Interaction with others appears to be initiated primarily (though not entirely) by the strong attraction of young infants toward other individuals. On numerous occasions Kanzi hasPage 116 of
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leaped directly from Matata’s ventral surface onto the body of an approaching person . . .

As an infant, Kanzi is interested in exploring everything . . . Although Matata seems to be quite content to have others carry and entertain Kanzi for long periods, she is always keenly aware of his location at every moment . . .

Matata is tolerant of a wide variety of interactions between Kanzi and the teachers . . . [When a knife an experimenter was using accidently nearly cut Kanzi he] became furious, screaming and lashing out at the experimenter in attempts to bite. The experimenter, fearful (not of Kanzi), but that an attack from Matata would result, looked at Matata with an expression of dismay and pulled the knife back. Matata, having closely observed the entire set of events, simply pulled Kanzi to her and tried to quiet him even though Kanzi kept threatening the teacher. When the teacher reached out toward Matata, Matata hugged her and again tried to quiet Kanzi. Kanzi tried to bite the teacher even as his mother was hugging her. He remained angry for about 20 minutes.

It is quite surprising that Matata did not bite the experimenter in response to Kanzi’s screams. The Pan troglodytes [common chimpanzees] females observed by Savage (1975) would have responded to such an event (intended or not) with instant aggression.

The Pygmy Chimpanzee, Edited by Randall L. Susman, 1984, from Chapter 16: Pan paniscus and Pan troglodytes by Dr E.S. Savage-Rumbaugh.


We can see that Matata’s world is above all a secure one and that she is cultivating that security in Kanzi. As a mother she appears to be exceptional in her ability to reassure and to cultivate trust. What she is reassuring Kanzi of, and teaching him to trust, is love. She has extraordinary trust that love, not hate, will prevail. The certainty in her behaviour is of the presence of love. An infant growing up in the common chimpanzee environment, where resentment and anger [are] readily aroused would not trust that it was not going to be attacked by others. In such circumstances love or harmony orPage 117 of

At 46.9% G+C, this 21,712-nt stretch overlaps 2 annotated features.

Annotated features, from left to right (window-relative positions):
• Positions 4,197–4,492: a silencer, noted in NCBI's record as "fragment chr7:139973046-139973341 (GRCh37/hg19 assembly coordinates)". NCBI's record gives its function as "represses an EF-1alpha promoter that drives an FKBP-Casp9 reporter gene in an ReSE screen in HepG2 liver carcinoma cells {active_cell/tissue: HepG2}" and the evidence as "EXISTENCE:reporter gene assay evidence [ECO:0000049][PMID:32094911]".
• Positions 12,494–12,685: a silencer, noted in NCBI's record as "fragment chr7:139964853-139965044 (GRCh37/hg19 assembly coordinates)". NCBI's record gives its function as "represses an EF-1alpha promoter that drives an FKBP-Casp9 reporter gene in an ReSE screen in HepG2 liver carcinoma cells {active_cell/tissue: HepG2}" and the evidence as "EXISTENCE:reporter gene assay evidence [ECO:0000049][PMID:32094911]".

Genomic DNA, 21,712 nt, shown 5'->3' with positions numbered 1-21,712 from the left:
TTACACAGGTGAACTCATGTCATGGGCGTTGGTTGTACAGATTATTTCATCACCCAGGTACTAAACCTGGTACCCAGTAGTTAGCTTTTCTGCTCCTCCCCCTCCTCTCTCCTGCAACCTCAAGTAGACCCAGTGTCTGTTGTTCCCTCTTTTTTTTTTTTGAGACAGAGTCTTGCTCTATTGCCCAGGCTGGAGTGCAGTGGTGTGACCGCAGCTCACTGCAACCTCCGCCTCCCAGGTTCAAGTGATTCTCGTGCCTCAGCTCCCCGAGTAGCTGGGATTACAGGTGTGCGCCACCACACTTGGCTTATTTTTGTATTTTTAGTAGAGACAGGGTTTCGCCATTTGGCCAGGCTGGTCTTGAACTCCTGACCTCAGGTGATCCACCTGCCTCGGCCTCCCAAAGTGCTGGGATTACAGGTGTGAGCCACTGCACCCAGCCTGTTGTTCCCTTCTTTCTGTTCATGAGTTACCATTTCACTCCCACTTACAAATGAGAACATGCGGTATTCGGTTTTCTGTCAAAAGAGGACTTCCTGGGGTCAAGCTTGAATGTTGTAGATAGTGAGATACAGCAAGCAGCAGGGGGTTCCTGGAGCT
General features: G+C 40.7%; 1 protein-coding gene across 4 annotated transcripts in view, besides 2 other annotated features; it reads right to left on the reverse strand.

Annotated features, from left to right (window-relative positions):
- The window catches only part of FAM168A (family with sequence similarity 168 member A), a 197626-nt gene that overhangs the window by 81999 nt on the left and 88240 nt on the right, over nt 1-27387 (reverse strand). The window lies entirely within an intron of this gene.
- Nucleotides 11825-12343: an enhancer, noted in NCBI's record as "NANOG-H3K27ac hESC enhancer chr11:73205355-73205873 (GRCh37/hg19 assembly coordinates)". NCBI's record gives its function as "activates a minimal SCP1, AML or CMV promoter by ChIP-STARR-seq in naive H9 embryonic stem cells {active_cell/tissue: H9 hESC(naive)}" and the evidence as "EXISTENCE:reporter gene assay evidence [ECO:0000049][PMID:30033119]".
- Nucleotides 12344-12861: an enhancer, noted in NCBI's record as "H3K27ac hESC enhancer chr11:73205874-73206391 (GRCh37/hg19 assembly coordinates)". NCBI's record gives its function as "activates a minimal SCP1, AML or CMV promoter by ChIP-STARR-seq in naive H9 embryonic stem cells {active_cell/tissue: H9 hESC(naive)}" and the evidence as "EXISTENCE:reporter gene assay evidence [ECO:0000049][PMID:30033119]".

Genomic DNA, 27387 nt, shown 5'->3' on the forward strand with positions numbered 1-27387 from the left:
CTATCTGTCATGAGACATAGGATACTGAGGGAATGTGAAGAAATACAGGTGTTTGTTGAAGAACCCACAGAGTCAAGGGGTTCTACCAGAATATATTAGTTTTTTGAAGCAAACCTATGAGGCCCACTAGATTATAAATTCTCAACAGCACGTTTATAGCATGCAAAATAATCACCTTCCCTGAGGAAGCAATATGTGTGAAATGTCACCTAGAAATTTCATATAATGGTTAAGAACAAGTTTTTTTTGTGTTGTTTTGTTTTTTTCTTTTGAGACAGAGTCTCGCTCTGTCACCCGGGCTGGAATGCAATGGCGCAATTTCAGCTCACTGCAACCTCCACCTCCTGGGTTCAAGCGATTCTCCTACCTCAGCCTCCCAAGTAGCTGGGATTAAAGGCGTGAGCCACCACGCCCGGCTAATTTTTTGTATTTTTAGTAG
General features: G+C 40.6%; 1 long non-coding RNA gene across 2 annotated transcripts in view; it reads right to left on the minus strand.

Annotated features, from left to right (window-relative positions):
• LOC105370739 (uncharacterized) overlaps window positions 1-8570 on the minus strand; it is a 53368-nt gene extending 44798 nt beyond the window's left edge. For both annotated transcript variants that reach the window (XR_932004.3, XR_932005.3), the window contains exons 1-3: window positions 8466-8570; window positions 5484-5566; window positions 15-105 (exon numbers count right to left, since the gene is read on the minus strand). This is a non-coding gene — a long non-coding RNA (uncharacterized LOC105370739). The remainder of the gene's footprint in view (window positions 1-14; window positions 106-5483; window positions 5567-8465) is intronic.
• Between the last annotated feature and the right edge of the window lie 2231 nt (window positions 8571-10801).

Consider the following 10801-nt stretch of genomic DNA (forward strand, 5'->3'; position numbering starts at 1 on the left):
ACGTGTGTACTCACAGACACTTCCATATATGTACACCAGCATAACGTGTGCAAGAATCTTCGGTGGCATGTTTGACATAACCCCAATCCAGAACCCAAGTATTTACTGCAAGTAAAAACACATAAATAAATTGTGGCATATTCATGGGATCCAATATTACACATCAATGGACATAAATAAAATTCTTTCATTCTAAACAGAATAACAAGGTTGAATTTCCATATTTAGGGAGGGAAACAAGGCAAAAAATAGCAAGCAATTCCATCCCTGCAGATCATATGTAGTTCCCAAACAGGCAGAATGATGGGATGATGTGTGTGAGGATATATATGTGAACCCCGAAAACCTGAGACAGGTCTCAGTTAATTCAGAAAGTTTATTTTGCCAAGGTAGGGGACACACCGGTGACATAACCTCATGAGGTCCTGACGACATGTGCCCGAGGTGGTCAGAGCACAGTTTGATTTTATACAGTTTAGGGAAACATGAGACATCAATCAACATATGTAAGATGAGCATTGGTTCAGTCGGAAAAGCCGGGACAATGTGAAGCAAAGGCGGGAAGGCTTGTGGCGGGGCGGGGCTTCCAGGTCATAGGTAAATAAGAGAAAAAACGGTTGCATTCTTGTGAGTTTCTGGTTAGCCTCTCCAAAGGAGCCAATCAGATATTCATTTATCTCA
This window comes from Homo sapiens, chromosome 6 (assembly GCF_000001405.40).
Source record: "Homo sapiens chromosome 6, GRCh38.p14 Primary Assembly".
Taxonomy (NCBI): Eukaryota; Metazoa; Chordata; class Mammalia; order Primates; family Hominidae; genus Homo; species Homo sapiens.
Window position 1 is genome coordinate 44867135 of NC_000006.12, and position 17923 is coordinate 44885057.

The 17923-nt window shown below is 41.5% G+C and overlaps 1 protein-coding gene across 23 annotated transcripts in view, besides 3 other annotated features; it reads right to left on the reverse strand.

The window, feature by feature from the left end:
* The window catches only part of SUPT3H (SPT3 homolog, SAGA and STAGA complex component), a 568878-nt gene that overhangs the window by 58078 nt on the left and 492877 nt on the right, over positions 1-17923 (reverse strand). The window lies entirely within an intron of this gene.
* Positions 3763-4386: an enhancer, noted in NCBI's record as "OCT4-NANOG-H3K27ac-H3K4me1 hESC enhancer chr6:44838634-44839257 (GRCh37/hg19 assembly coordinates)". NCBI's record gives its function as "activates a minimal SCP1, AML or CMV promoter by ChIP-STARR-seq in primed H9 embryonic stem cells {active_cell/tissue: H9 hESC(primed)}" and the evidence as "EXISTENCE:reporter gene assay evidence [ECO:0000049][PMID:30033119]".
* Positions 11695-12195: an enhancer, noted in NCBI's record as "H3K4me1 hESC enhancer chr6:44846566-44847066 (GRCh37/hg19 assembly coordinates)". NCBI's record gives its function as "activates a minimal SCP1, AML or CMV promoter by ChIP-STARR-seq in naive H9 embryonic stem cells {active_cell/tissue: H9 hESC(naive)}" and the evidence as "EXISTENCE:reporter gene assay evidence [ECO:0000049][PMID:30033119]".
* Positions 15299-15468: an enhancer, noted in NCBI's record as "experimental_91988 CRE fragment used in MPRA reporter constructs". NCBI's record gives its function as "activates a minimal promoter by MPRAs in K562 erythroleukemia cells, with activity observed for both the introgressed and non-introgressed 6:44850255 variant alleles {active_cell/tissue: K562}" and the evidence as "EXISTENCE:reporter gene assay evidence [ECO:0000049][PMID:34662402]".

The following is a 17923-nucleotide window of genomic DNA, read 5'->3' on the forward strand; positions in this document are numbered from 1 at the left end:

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integration (evasively referred to in this mechanistic study as affiliation) within the group would be tenuous at best. Matata’s world is one of extraordinary trust of belief in and certainty of love of security of self of soundness. She is not from a divisive world, but a loving, integrative world and she is cultivating/nurturing that appreciation of love in Kanzi. She is love-indoctrinating him. Note that he, like the common chimpanzee, has not yet acquired a full appreciation of love or conscience.

Matata’s security and resulting integrativeness or affiliative behaviour is what made her popular and the focus of group attention. The others were recognising and favouring integrativeness. This is an example of self-selection.

I might mention here that unlike common chimpanzees, pygmy chimpanzees at times mate face to face and are in general more sexually active than common chimpanzees. Given they are becoming conscious this is not surprising. Consciousness would have brought a greatly enhanced capacity to reflect upon, savour and therefore enjoy pleasant sensations. The point is the increased sexual activity is not due to upset; it is not ‘sex’ as we know it. The perversion of the act of procreation emerged in Adolescentman as is explained on page 138.

Matata didn’t steal Kanzi from his mother out of cruelty, but because of love-indoctrination, which selects for more maternal mothers. In the end it produces a maternal instinct so strong it can become uncontrollable.


The proverbial devotion of wild primates to their young is really exemplary in mothers with the accumulated experience gained from having raised previous infants. That this successful care has benefited also from opportunities to observe other mothers of the group, has been demonstrated by the inefficient maternal behaviour, ranging to completely ignoring or even killing of the newborn, of captive mothers raised in total isolation. The urge to hold an infant, even though not their own offspring,Page 118 of
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seems to be irresistible to many female monkeys, according to the common occurrence of ‘baby snatching’ and adoption among captive macaques and other species. Indeed, there appeared recently a remarkable report of a wild female spider monkey seen to carry an infant howler monkey for several days until the latter died of starvation.

Adolph Schultz, The Life of Primates, 1969.


The fact that nurturing requires practice indicates that, intense an instinct as it already is in primates, it is a relatively recent development. The longer a behaviour occurs the more instinctive it becomes. Breathing for example has been practised by animals since they first appeared and is now totally instinctive, automatic or reflex. The potential to love-indoctrinate their infants accompanied the emergence of the primates’ ‘arms-freed-from walking’ arboreal lifestyle.